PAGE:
So the cognacs of both houses are all about where they are from and who made them; the very essence of terroir. Terroir, one of those magnificent French words, which have no real English equivalent, can be defined as: the complete natural environment in which a particular wine is produced, including factors such as the soil, topography and climate. So, change the location, change the soil, climate etc, change of terroir. Change the terroir, change the cognac.
A look at Cognac
Time to look at a map. The BNIC publishes a map of the six sub-regions of Cognac. Right in the middle is Grande Champagne. Soft, rolling hills with chalk soils. Imagine the South Downs, just with a few more vines. Right in the middle is the sleepy, one-bar village of Segonzac. About 6km outside Segonzac, just off the D736, is Château Fontpinot.
Going back to the map, towards the bottom there is the mouth of the Gironde. The northern banks of the river here have light, sandy soils. Surrounded by the region of Bon Bois is a small outcrop of Fin Bois and the small town of Saint-Dizant-du-Gua, home of Château de Beaulon. Two châteaux, two locations, two soil types. But there is much more to terroir than just soil. Cognac is made from wine, for which you need grapes. Do the grapes make a difference? Yes.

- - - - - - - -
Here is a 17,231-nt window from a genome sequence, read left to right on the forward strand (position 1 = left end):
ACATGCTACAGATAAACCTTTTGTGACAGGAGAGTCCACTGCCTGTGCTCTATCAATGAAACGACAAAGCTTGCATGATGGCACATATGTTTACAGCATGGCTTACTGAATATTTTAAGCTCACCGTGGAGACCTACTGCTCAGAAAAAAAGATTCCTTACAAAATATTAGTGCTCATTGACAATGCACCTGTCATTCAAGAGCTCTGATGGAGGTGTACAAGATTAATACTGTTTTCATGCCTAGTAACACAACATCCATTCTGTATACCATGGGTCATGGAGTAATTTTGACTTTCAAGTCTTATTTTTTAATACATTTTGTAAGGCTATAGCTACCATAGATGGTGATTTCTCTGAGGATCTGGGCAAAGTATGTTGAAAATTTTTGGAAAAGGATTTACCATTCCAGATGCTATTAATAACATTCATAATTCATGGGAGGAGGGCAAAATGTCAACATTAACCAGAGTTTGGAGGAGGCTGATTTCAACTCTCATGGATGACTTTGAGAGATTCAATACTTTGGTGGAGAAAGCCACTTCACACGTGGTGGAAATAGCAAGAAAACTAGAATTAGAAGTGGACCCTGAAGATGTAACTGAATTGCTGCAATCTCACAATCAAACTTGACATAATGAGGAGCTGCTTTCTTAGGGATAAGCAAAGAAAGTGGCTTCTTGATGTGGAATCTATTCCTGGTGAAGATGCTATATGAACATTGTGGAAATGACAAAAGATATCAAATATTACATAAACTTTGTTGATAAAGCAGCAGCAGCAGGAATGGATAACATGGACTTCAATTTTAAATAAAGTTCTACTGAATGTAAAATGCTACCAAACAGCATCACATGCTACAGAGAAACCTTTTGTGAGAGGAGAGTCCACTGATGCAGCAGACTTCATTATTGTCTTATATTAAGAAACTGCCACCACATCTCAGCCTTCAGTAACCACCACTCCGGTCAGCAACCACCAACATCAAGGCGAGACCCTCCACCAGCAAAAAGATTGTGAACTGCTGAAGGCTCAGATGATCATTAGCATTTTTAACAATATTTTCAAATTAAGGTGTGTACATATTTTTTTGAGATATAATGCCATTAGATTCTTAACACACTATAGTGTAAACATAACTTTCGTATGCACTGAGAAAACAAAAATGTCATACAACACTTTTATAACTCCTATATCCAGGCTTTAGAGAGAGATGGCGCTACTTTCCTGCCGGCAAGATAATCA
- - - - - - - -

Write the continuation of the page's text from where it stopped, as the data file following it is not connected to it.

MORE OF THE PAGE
In common with more than 95% of cognac produced, Frapin uses Ugni Blanc for its cognacs. In the 19th century most cognac houses used Folle Blanche, then between around 1863 and 1890 phylloxera wiped out some 75% of French wine grapes. When Cognac growers replanted they almost universally chose Ugni Blanc, because of its disease resistance. Château de Beaulon, however, chooses to do things differently. Remember its location – those sea breezes coming off Gironde mean that mildew, to which Folle Balance is particularly susceptible, isn’t such an issue. So it chooses to use three traditional varieties – Colombard, Montils and Folle Blanche. No Ugni Blanc at all.